Now as I’ve written before, one course of action is to revise the history, and place the blame for the crucifixion on the Romans. My assessment of the history is that such a revision, or better reassessment, is historically appropriate. I doubt that the Romans were at all hesitant to have Jesus crucified, I don’t think Pilate’s hesitancy is all that convincing, and I think any Jewish leaders who were involved were Roman collaborators, and not representative of the Jewish people. You don’t even have to change the facts of the story to see it this way. Just replace instances of Jewish leaders or “the Jews” with “Jews who were Roman collaborators” and you get the picture. It only needed to be a shift of emphasis to tell the new story.
My concern, however, is that in doing this historical revision we let ourselves off the hook. We imply that if “the Jews” had done what was portrayed in the gospels, precisely as portrayed, with precisely that evidence, it might then be OK to hate the Jews, to declare them guilty of the blood of Jesus. But even if any number of Jews at any time had declared themselves and their children guilty of killing an innocent man, it would not justify us accepting that verdict now. Christians believe in a God who will cross the gap between the infinite and the finite in order to let us know how much he loves us. If we believe that we should be out waving our arms and screaming “No!” to any such suggestion.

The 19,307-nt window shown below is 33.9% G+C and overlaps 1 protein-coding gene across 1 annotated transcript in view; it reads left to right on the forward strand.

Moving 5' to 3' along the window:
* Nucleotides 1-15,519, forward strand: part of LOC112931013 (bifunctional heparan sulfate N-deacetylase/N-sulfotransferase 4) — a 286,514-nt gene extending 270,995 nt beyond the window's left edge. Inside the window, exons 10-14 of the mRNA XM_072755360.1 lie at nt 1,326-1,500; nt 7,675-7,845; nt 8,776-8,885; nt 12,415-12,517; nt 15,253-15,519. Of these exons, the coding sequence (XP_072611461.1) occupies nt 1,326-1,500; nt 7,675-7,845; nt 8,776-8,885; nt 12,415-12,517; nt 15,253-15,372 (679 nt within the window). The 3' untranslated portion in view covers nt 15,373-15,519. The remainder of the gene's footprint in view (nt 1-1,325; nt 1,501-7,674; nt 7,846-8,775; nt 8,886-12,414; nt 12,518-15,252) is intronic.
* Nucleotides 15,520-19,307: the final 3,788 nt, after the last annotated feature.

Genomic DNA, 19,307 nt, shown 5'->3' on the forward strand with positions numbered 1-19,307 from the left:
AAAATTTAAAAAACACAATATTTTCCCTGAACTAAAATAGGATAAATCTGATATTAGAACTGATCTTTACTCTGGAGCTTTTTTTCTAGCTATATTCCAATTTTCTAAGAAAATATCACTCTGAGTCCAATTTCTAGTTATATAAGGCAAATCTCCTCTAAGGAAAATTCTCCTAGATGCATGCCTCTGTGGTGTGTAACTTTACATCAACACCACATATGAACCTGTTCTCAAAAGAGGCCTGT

The fact that we can say that it doesn’t matter how others feel about it, this is our story and we’re going to tell it our way suggests that we haven’t been listening to the real story. The incarnation may be our story to tell, but it’s not our story to keep. It’s not a myth that makes us better than everyone else. It’s a story that tells us that “better than” and “worse than” are barriers to be destroyed, not goals to be achieved.
However you read the gospels historically, if you are reading them in such a way as to allow you to hate, you’re reading them spiritually wrong.
Allow me to quote my earlier article:
For me the incarnation has always been the deepest and most important doctrine of Christianity. Jesus represents God transcending the gap between infinite and finite, stepping down to let us know who God is and to show us that God cares enough to cross that infinite gap.